Just another Reality-based bubble in the foam of the multiverse.

Saturday, October 31, 2009

Spook Story

For your Halloween enjoyment, from Steven M. Gillon Resident historian of the History Channel:

...This month will mark the 46th anniversary of the assassination of President John F. Kennedy. A recently declassified oral history by Brigadier General Godfrey McHugh, President Kennedy's military aide on the Dallas trip, sheds new light on the critical hours after the shooting. McHugh makes startling claims about Lyndon Johnson's behavior in the wake of the assassination.

The interview with McHugh, originally conducted for the John F. Kennedy Library in 1978, remained closed for 31 years. It was finally declassified in the spring of 2009. I just happened to be working at the Kennedy Library on the day the interview was opened to the public and have used it for the first time in my new book, The Kennedy Assassination -- 24 Hours After.

After being informed at Parkland Hospital that Kennedy was dead, Johnson raced back to Air Force One, where he waited for Mrs. Kennedy and the body of the slain president, and made preparations to take the Oath of Office. Back at the hospital, the Kennedy group loaded the body into a coffin, forced their way past a local justice of the peace, and hurried back to Love Field for the long ride back to Washington.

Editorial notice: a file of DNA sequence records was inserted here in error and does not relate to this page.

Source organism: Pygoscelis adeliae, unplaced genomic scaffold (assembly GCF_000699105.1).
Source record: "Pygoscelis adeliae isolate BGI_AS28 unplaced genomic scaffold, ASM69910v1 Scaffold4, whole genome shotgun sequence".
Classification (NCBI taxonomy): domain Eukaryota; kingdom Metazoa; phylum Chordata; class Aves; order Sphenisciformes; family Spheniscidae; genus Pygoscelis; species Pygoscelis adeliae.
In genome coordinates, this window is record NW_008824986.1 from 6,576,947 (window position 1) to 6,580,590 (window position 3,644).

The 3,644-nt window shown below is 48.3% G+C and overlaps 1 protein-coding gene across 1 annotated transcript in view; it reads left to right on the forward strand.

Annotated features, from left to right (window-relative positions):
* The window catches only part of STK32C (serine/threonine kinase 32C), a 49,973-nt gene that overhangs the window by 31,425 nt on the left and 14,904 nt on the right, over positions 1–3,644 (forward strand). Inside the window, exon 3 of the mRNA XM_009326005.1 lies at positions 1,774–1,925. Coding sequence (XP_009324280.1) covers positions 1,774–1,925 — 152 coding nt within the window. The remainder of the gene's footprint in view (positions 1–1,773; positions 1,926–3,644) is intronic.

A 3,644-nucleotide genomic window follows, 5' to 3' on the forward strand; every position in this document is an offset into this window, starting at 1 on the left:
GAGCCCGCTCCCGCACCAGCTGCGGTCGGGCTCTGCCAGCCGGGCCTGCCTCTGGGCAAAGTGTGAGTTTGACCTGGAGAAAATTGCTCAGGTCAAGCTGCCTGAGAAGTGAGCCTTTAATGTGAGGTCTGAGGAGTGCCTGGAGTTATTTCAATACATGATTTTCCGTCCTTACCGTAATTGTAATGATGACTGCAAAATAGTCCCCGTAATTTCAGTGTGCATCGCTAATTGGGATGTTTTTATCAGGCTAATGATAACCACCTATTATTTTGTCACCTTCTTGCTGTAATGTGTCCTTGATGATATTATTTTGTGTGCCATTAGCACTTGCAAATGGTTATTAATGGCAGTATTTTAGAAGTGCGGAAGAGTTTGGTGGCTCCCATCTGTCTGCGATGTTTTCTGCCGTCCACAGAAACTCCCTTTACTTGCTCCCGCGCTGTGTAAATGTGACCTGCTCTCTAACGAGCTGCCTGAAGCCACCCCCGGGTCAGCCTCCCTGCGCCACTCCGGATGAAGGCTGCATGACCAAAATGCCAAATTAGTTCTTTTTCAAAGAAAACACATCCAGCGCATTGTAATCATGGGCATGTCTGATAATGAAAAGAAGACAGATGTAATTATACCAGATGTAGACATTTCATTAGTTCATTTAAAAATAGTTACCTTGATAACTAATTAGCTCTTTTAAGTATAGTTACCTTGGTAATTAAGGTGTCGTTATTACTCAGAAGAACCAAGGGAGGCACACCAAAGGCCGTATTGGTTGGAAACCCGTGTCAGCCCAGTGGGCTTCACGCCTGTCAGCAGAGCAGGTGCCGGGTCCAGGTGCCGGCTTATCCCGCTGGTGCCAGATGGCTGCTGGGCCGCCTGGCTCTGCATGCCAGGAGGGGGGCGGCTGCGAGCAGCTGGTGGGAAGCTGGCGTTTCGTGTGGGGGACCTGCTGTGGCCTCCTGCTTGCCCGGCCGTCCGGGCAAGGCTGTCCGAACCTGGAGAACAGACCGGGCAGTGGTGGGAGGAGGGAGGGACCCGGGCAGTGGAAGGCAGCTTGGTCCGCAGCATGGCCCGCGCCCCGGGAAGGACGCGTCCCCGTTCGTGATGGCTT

It was standard practice for the plane to take off as soon as the commander-in-chief was onboard. Even after McHugh had ordered the pilot to take off, however, "nothing happened." According to the newly declassified transcript, Mrs. Kennedy was becoming desperate to leave. "Mrs. Kennedy was getting very warm, she had blood all over her hat, her coat...his brains were sticking on her hat. It was dreadful," McHugh said. She pleaded with him to get the plane off the ground. "Please, let's leave," she said. McHugh jumped up and used the phone near the rear compartment to call Captain James Swindal. "Let's leave," he said. Swindal responded: "I can't do it. I have orders to wait." Not wanting to make a scene in front of Mrs. Kennedy, McHugh rushed to the front of the plane. "Swindal, what on earth is going on?" The pilot told him that "the President wants to remain in this area."

McHugh, like most members of the Kennedy entourage, did not know that Johnson was onboard. They believed that the new president was on his own plane flying back to Washington. If LBJ was on the plane, McHugh wanted to see for himself. Since he had not seen Johnson in the aisle -- and at 6'4" Johnson would be tough to miss -- McHugh assumed that he must then be in the bedroom. When he checked there Johnson was nowhere to be seen. The only place on the plane he had not inspected was the bathroom in the presidential bedroom.